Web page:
Article

Centering Young Black Women’s and Girls’ Voices in STEM Participation in the United States  

Kara Mitchell, Carla Wellborn, and Chezare Warren

There has been growing scholarly interest in Black girls’ and young women’s matriculation across the science, technology, engineering, and mathematics (STEM) pipeline. This interest is fueled by the STEM field’s maintenance of a largely White and male culture, despite the passage of Title IX laws in the 1970s. This exploration of Black women’s and girls’ STEM participation has been incredibly important for extending what is known about this group. Less discernible from the extant literature is Black women’s and girls’ first-person sensemaking about the moments, people, incidents, and environments that determine not just their participation but also their persistence into and through higher education to complete a STEM undergraduate degree. The language of trajectories implicates life course, growth, and development in ability over time with age and experience. The various environments influencing young Black women’s and girls’ learning about STEM, and their decisions about how or if to participate in STEM, are informed by constantly evolving understandings of their intersectional race–gender identity. This identity is changing over time as they grow older and come into contact with various STEM learning opportunities, people, and places. Young Black women and girls are keenly aware of race–gender limitations imposed on them by dominant cultural norms, institutional agents, and experiences with institutional policy and practice. Such perspectives are shaping how they come to view themselves aside from STEM and the decisions they make at each point on the STEM pipeline specific to their desire to own a STEM identity despite their subject position as a race–gender minoritized person in STEM subjects and majors.

Article

From Curriculum Theory to Theorizing  

Gabriel Huddleston and Robert Helfenbein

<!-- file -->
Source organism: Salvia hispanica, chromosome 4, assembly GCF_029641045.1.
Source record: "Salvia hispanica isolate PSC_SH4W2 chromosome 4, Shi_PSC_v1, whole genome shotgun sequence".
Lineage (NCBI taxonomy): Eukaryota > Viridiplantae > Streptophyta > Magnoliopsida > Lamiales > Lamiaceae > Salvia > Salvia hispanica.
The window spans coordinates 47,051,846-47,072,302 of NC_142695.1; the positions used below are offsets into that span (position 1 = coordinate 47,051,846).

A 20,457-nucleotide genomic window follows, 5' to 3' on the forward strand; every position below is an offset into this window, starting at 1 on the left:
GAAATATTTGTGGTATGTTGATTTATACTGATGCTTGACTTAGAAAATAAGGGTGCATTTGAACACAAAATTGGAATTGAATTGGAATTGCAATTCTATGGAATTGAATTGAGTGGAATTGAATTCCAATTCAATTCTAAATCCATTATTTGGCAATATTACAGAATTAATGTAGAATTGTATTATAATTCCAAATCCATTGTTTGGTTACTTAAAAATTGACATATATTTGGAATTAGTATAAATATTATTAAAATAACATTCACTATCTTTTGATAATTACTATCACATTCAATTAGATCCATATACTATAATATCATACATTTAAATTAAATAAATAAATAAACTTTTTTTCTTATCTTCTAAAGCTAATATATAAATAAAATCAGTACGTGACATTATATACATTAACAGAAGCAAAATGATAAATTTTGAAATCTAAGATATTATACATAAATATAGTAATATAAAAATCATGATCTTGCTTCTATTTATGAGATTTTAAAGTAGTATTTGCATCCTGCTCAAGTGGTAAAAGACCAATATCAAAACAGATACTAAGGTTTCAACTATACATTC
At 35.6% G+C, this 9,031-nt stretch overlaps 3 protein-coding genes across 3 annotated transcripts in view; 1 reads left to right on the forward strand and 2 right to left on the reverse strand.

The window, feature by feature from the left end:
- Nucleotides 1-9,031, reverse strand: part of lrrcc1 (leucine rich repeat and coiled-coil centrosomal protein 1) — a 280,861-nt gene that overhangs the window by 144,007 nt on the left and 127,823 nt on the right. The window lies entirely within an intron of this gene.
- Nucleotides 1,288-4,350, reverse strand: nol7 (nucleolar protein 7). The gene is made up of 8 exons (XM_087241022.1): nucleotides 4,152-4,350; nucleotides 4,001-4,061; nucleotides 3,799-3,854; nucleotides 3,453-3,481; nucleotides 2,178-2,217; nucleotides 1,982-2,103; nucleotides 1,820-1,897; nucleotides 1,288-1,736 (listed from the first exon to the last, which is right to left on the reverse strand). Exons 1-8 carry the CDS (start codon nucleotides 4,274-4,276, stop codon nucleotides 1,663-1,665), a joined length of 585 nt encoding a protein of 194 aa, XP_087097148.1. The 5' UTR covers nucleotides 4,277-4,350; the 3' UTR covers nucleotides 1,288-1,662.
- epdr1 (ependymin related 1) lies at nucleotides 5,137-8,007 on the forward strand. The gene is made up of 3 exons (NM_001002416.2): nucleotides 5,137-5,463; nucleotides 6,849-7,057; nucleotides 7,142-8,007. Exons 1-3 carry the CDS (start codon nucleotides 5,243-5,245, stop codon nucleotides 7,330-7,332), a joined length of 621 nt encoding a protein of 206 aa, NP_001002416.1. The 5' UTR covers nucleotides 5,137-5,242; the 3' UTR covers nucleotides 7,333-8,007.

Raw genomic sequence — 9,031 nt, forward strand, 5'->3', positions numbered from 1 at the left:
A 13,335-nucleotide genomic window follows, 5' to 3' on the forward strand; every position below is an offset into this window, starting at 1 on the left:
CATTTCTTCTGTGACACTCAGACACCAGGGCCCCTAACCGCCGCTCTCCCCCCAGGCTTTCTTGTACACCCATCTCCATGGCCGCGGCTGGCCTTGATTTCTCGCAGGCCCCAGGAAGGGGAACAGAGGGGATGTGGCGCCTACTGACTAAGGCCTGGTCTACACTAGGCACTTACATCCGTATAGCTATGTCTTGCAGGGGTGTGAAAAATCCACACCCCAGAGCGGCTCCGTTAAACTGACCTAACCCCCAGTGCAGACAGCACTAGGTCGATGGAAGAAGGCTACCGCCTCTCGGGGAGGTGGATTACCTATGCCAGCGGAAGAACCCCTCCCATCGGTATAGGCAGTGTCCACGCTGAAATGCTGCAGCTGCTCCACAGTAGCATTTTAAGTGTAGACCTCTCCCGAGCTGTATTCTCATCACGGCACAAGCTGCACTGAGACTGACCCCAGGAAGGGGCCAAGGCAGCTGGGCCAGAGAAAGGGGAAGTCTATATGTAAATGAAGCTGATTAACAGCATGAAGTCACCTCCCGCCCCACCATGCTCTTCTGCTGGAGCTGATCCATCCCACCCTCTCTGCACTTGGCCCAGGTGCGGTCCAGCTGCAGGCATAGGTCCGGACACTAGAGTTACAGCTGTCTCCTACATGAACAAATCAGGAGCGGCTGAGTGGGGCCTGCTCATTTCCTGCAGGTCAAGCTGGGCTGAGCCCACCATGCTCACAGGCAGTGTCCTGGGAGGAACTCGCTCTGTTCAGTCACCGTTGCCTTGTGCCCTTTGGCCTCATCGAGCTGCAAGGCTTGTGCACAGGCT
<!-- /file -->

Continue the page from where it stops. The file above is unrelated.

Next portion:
Curriculum theory is shaped and held within the larger field of curriculum studies, but its distinctive focus on understanding curriculum as opposed to developing it places it is stark contrast with other parts of the larger field. This focus is further distinctive when curriculum theory shifts to curriculum theorizing. Curriculum theorizing emerged in the United States, principally at Bergamo conferences and precursor conferences, in the Journal of Curriculum Theorizing (JCT), and through scholars associated with the reconceptualization. It has spread internationally via the International Association for the Advancement of Curriculum Studies and its subsidiaries in many different countries and cultures. Some scholars hold that curriculum theory includes curriculum theorizing as well as normative and analytic conceptualizations that justify or explain curriculum decisions and actions. Curriculum theorizing attempts to read broadly in social theory so as to embody those insights in dealing with issues of curriculum, and can take philosophical, sociological, psychological, historical, or cultural studies approaches to analyses, interpretations, criticisms, and improvements. This approach has built upon what has become known as the reconceptualization, which began in the late 1970s and continues into the early 21st century. Increasingly, the field has taken up analysis of contemporary education policy and sociopolitical contexts as an outgrowth of its work. Issues of race, gender, class, sexuality, and dis/ability, and the ways in which their intersectionality impact the lived experience of schools, continue to motivate and direct the field of curriculum studies. In so doing, criticism, analysis, interpretation, and expansion of such issues have moved the focus of curriculum theorizing to include any aspects of social and psychological life that educate or shape the ways human beings reflect upon or interact with the world.